As I wandered around the showground there was the opportunity to see examples of the various breeds of dog being shown on the day. On this first day of the show it was breeds from the toy and the hound groups. My favourite dog of the day was a lovely Otter Hound which, annoyingly, I failed to photograph.
Obviously, no one wants to go back to the days of hunting otters with dogs, but this doesn’t mean that you can’t admire a beautiful animal. For show people it is the breed points and the Kennel Club standard for the dog that is important. However, when you’re walking across a show field sometimes an animal just has something about it, perhaps the way it walks or shows its character, that attracts your attention. That was what happened with this otter hound.
A few months ago I was stood in a field loking at some white rhinos. This otter hound was actually far rarer. With only a few hundred worldwide, the otter hound is twice as rare as the giant panda. As this year’s Overground Festival reintroduced a dog show of sorts, to Crystal Palace, it provides an excuse to show this champion otter hound from 1907.
Those of you who have come across my writings elsewhere, will know that I’m a big fan of the woodcuts and illustrations of C F Tunnicliffe. One of my earliest encounters with his work was his illustrations for Tarka the Otter by Henry Williamson. As a 10 year old the book was quite a dark experience and cemented within me a view on the hunting of animals with dogs, that has never changed. Unfortunately I haven’t been able to gain permission to reproduce any of these images.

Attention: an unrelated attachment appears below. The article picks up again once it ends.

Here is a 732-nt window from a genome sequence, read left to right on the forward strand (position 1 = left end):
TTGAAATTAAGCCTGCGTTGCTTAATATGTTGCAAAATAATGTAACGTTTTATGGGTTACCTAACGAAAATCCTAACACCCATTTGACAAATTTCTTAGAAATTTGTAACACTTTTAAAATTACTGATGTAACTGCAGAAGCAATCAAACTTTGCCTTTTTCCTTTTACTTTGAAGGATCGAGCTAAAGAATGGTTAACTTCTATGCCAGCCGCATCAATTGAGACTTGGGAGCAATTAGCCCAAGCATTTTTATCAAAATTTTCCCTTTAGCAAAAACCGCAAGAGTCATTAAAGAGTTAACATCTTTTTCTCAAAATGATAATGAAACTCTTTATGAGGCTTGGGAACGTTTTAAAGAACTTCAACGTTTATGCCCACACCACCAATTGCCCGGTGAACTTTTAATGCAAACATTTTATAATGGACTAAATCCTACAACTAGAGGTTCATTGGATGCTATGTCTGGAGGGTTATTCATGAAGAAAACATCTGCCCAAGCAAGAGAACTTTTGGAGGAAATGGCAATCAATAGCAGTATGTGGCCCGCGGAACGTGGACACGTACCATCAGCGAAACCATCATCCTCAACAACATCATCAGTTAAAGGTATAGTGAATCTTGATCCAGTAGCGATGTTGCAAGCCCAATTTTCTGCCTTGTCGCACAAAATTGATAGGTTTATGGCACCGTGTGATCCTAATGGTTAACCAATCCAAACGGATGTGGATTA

Recently I was given a copy of: ‘Charles Tunnicliffe: Prints : a Catalogue Raisonné’.
This is a fantastic publication produced by the Royal Academy of Arts. The quality of the paper, the printing, and the binding are all superb. The amount of illustration per pound, whether by weight or by cost, makes this book outstanding value as well.
Charles Tunnicliffe: Prints : a Catalogue Raisonné. By Robert Meyrick & Harry Heuser, Hardcover, 336 pages, published by Royal Society of Arts, ISBN 1910350648.
This blog was meant to detail my ride home from the Richmond Show along the River Wey Navigation. That will now be a seperate blog.